By Emery Cowan | Arizona Daily Sun
Rep. Bob Thorpe on the floor of the Arizona State House of Representatives.
Rep. Bob Thorpe has become known for bringing some controversial bills to the Legislature, including one that would have prohibited cities and towns from setting a local minimum wage and another that would have barred college students from voting in the place where they attend school.
But this year, the Flagstaff Republican has introduced at least one piece of legislation that has support from some of his strongest critics — a proposal to increase the pay of the state’s 90 state senators and representatives.
The only problem? Similar pay proposals have been rejected over the past 20 years and this one likely has similarly slim chances of gaining support from legislators.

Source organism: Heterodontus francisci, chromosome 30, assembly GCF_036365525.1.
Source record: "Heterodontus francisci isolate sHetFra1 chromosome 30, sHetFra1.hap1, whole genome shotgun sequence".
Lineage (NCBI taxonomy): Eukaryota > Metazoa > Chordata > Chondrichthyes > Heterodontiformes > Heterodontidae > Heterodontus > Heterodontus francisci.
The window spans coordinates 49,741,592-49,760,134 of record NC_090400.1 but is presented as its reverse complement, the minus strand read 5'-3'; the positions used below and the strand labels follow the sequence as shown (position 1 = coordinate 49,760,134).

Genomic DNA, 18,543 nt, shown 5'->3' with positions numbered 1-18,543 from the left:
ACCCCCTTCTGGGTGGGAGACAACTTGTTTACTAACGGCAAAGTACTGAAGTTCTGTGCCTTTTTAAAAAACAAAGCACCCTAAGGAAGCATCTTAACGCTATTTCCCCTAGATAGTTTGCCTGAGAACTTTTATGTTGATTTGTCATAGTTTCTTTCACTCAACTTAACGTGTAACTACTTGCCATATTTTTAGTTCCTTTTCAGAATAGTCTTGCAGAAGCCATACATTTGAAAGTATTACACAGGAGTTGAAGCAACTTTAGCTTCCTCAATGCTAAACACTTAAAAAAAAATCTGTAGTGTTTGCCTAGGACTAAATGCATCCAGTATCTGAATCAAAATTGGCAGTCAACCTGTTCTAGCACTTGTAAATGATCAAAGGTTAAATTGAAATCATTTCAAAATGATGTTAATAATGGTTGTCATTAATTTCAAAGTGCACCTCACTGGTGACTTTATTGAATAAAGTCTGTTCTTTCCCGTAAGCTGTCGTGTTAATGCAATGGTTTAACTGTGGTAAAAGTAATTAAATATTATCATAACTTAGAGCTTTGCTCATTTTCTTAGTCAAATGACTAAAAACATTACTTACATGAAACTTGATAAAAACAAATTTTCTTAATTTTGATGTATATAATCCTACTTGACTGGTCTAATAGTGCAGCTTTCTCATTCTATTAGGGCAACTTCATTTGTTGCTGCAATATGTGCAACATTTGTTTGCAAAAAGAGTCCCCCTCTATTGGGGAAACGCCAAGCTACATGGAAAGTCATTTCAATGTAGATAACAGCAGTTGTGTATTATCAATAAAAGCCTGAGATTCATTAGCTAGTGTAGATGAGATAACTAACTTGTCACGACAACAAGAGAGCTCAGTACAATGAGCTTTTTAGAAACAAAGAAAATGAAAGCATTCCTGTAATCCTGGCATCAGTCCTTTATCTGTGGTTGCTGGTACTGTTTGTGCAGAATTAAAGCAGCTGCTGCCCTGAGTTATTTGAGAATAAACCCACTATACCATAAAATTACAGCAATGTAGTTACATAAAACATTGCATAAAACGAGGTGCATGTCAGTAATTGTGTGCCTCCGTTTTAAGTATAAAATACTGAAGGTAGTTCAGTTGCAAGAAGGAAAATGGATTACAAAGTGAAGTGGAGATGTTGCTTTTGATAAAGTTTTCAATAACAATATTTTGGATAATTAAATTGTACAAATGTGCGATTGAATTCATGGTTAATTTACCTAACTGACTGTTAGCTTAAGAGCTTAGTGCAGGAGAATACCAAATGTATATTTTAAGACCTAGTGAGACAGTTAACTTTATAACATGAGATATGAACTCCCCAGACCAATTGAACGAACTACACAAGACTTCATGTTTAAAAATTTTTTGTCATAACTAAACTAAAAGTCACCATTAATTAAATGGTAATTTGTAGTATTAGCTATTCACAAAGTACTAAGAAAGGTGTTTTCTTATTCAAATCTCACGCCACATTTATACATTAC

“For me it’s uncomfortable to want to force what I’m being paid. It’s uncomfortable for members (of the Legislature) to want to do that,” said Sen. Sylvia Allen, of Snowflake, who represents Legislative District 6 with Thorpe.
Even if that’s the case, paying legislators more would help attract a broader range of candidates and make races more competitive, which means more choices for voters, said Eva Putzova, a member of the Flagstaff City Council. As a result, the state would likely get a legislative body that is more diverse and representative of the population, said Putzova, who acknowledged this was one of the few times she found herself in agreement with Thorpe.